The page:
Thursday, March 31, 2011

Ralph ate the camera

Time to upgrade

from a flickr photostream of found photos

My dog ate the camera. I found it wrapped up in his blanket. Thank goodness for the big brown eyes and shaggy golden beard. He needed all the help he could get.

I like to post with pictures. Either the topic sends me on a hunt, or an image sparks an idea....either way I'm missing my camera. As much as I enjoyed having my trusty little Canon in tow, it wasn't that great a camera. I've been needing to upgrade for a while (am I supposed to thank Ralph for the push?) and I ask you reader: what is the best digital SLR I can get for the money? I emphasize for the money.

It needs to:

  • take pictures of work for submissions and for my Etsy and website
  • take great family photos indoors and out
  • not be so precious that I'll feel uncomfortable taking it camping, or hanging out with dogs and goats.

I'm hoping some of you can point me in the right direction.


Wednesday, March 30, 2011

A pause at the end of March

We didn't expect to go back to breaking ice and spits of flurry.
We were ready to let the protection fall. We were ready for sleeping with the window open.

Clouds fell in the forest today. Cold killed the smell of the earth pushed up by sprouts and
the smell the skunk left trailing through the tree line.

Stillness holds the sound to my ear.
We're closed in together - the animals are aware. I can hear the leaves roll and crunch as feet move
self consciously, purposefully.

I pause here.
Knees locked like the horse in the mud.

Breath in -
chill air behind my eyes
Breath out -
warm vapor
resting on my lip and cooling

I'm the blanket on the mountain. I'm the crow in the tree.

"Clump of Trees in Winter" by Joichi Hoshi (1913-1979)

Tuesday, March 29, 2011

a boy and his ducks

The girls have been busy working on handling their hens for poultry showmanship competition. The boy must set himself apart...

I'm happy to say he has fallen in love with his waddling troupe and we're all learning about waterfowl as we go along.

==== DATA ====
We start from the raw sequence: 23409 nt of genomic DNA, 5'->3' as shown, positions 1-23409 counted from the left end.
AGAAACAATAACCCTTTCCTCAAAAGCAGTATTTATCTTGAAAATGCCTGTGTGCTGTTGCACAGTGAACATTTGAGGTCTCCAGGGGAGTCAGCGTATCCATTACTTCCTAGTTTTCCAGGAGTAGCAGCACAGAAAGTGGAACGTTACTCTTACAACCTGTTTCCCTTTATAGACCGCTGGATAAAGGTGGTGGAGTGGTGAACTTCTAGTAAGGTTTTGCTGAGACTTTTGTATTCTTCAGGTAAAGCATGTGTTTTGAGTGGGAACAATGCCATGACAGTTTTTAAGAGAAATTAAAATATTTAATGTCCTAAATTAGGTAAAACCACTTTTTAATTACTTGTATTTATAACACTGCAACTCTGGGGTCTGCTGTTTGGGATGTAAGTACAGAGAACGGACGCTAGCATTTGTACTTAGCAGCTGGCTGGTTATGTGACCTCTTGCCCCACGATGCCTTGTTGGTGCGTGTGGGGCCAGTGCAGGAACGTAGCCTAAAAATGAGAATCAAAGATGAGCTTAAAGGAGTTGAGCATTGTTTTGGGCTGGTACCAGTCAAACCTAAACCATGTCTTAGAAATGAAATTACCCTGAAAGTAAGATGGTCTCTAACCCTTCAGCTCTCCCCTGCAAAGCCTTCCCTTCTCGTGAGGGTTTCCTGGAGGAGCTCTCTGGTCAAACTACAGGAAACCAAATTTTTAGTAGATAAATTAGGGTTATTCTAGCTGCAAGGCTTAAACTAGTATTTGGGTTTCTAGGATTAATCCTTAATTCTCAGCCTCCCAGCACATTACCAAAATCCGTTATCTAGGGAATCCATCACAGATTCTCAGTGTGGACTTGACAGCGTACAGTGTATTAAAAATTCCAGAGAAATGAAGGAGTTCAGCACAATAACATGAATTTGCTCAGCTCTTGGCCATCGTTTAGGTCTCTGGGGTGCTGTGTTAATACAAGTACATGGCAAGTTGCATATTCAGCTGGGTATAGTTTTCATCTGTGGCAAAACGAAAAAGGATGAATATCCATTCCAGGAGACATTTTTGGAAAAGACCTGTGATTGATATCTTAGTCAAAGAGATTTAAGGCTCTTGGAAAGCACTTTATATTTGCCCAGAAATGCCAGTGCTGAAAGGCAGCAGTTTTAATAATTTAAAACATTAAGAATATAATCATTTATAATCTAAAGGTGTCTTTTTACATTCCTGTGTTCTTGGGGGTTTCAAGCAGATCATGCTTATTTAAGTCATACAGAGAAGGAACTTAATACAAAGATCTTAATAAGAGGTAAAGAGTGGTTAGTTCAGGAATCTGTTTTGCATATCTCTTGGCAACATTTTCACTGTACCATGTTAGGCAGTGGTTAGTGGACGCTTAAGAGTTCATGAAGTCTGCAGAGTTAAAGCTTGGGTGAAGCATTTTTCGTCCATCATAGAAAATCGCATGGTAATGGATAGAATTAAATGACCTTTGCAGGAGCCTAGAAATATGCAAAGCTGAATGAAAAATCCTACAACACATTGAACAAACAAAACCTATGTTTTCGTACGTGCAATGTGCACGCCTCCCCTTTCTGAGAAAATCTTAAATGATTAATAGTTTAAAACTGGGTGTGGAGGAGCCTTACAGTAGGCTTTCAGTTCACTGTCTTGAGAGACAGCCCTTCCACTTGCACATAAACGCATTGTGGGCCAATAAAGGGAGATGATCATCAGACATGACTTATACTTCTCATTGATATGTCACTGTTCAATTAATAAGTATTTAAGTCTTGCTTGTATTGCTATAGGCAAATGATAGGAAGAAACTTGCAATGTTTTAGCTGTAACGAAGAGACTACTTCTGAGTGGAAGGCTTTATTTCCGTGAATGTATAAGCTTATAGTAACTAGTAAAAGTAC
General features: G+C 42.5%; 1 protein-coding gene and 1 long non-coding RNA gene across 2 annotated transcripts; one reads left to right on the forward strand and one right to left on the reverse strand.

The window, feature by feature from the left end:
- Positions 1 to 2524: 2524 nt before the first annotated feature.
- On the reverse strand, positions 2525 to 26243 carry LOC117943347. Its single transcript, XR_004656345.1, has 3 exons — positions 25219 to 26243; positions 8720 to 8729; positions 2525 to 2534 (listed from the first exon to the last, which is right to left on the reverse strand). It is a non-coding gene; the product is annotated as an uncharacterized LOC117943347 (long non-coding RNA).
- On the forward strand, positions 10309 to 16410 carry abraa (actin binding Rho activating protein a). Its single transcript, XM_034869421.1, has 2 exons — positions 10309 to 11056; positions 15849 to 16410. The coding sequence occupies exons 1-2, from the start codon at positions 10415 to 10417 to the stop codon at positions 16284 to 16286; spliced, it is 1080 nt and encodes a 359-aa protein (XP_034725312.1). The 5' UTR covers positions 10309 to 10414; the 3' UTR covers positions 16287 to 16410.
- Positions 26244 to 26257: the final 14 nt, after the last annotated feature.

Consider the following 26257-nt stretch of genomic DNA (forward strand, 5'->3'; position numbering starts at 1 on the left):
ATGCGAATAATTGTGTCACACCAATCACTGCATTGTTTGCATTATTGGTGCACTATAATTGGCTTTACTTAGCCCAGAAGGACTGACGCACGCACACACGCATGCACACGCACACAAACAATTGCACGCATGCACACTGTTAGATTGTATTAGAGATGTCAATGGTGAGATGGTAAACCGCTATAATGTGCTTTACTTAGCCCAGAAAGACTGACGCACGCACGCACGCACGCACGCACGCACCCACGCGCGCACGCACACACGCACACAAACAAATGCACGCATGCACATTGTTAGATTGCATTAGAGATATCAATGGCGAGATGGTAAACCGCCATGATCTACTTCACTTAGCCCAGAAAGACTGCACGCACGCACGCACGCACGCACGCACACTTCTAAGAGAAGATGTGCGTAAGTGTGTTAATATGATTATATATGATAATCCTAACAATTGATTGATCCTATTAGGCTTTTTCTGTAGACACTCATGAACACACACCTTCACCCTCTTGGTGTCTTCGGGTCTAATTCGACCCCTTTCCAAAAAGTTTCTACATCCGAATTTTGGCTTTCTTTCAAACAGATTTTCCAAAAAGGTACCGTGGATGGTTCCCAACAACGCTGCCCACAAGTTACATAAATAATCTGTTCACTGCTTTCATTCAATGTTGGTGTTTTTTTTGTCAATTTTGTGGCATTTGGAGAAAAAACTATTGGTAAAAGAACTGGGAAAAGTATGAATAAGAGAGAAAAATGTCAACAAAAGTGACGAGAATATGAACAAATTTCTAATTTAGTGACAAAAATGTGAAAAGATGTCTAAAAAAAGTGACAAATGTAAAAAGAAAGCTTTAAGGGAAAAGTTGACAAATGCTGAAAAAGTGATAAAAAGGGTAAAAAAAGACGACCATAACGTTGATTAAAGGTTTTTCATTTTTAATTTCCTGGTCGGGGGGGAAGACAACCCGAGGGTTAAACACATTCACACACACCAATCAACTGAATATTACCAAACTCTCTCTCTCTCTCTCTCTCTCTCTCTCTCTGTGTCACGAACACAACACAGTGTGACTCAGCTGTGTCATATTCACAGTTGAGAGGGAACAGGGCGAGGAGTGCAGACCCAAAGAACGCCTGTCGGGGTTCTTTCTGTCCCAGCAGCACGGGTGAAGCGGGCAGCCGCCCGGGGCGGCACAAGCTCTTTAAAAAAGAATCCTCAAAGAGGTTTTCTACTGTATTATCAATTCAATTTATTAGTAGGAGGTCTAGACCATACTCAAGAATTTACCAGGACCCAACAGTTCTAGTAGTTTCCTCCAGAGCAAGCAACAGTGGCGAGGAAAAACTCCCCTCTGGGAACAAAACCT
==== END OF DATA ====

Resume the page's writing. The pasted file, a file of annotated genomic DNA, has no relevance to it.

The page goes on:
One of my first posts (many months ago) was about children's connections with animals and the importance my early years on the farm played in my development. I am thankful that we now find ourselves in a place where my children can experience these gifts.

Our task must be to free ourselves... by widening our circle of compassion to embrace all living creatures and the whole of nature and its beauty.

Albert Einstein

Tuesday, March 22, 2011

The First Greens of Spring (chores, studio & poetry passing)

Full on spring fever has swept the house and I've found it hard to stay indoors. I'm going to sit here with my coffee for a minute before I clean out the second chicken coop and hang a hay rack - after that it's studio time. I have a portrait in progress and a series of small landscapes. I'm working on four 6 inch square canvases; the goal is to have them going at the same time and finish in three days. I've always resisted working on more than one or two paintings at a time. I'm trying to shake-off that tunnel vision a little, so I'm attempting this exercise before I move on to some of the larger pieces I have planned.

I'm looking forward to kale and poached eggs for lunch. I know, not that exciting, but I'm craving greens like I don't know what. Our chard, arugula, and kale are started - can't wait for the first harvest!

Big A brought home a book of poetry as a gift with this piece by David Budbill:

The First Green of Spring

Our walking in the swamp picking cowslip, marsh marigold,
this sweet first green of spring. Now sautéed in a pan melting
to a deeper green than ever they were alive, this green, this life,

harbinger of things to come. Now we sit at the table munching
on this message from the dawn which says we and the world
are alive again today, and this is the world's birthday. And